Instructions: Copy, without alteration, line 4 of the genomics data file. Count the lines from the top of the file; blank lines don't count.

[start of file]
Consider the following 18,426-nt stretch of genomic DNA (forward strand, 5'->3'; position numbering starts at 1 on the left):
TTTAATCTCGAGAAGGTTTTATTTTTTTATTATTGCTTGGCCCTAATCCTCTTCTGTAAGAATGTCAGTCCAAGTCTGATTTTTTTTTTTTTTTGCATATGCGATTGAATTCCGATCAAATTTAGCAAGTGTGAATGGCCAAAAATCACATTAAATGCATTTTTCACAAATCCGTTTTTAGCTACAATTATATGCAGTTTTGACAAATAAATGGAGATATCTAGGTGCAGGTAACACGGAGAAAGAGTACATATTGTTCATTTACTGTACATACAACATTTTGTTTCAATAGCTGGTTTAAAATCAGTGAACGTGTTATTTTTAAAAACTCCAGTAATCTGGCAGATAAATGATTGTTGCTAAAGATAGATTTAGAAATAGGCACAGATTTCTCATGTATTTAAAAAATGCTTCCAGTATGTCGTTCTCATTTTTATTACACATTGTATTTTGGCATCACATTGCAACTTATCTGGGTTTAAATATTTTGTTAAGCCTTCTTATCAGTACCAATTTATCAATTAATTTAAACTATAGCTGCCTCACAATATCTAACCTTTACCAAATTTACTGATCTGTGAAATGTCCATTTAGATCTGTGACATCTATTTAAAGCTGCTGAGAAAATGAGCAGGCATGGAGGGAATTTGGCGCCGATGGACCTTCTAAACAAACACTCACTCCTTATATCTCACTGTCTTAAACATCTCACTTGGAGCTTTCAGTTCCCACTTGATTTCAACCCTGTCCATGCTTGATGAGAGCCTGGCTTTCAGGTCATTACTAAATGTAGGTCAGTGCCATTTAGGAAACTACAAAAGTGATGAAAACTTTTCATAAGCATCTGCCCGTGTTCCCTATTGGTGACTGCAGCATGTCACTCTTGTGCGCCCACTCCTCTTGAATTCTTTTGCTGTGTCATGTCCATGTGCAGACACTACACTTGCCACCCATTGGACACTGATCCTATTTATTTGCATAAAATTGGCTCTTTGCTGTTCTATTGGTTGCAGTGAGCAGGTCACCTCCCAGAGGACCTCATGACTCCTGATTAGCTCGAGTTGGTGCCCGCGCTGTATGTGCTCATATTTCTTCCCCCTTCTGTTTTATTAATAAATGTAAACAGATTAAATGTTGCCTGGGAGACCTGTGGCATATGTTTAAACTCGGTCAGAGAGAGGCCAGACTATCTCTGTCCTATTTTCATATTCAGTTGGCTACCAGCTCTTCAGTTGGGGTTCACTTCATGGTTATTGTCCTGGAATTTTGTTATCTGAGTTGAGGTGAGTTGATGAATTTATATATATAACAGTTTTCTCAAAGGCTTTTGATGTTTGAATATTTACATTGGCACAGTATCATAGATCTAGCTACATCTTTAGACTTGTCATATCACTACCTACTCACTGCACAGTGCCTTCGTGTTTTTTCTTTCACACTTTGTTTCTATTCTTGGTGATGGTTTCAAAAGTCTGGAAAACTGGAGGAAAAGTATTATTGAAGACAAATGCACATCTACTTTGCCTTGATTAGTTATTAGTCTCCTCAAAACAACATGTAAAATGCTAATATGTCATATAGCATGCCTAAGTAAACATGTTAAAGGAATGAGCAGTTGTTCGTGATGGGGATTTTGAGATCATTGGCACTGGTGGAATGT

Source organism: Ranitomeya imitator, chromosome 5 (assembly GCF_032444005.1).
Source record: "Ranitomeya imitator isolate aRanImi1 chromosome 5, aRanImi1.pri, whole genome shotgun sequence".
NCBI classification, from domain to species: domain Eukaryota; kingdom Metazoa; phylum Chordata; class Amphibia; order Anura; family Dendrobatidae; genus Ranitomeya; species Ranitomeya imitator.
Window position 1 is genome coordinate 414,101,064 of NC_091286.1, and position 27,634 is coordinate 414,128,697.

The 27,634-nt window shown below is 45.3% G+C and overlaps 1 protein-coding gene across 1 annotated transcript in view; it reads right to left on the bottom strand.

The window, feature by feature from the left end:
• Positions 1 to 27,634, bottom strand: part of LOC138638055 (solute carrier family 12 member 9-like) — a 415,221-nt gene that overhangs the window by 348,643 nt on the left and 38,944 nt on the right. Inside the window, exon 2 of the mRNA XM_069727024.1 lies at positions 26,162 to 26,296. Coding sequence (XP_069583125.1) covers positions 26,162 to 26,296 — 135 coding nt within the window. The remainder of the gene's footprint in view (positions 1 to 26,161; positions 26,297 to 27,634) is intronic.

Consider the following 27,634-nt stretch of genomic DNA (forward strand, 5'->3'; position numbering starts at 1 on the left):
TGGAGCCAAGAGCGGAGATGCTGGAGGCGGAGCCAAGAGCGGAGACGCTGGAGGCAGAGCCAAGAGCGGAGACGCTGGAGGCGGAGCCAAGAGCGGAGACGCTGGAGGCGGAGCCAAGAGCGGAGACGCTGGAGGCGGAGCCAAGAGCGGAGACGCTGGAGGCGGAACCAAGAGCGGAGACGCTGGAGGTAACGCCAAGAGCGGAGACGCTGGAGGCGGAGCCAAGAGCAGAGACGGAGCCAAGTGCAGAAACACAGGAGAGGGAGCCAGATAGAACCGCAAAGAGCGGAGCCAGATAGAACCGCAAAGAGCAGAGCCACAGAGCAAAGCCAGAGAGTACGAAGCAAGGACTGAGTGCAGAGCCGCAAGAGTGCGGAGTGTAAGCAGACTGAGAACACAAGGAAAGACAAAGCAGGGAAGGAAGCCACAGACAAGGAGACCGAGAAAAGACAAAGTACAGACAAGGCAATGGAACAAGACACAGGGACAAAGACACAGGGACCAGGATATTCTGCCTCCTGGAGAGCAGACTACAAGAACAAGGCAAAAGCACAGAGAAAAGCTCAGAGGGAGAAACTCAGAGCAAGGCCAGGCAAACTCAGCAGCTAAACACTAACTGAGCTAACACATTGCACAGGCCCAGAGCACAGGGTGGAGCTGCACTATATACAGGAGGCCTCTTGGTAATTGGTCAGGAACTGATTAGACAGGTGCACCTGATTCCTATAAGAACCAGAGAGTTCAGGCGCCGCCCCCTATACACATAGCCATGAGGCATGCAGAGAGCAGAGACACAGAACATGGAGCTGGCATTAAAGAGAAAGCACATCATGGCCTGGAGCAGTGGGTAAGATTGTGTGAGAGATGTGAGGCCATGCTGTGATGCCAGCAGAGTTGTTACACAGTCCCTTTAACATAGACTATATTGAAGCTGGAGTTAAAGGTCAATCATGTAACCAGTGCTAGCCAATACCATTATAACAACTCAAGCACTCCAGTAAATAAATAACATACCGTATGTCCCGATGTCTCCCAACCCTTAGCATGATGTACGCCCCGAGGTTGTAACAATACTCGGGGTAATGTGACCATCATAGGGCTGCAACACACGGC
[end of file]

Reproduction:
Source record: "Ranitomeya imitator isolate aRanImi1 chromosome 5, aRanImi1.pri, whole genome shotgun sequence".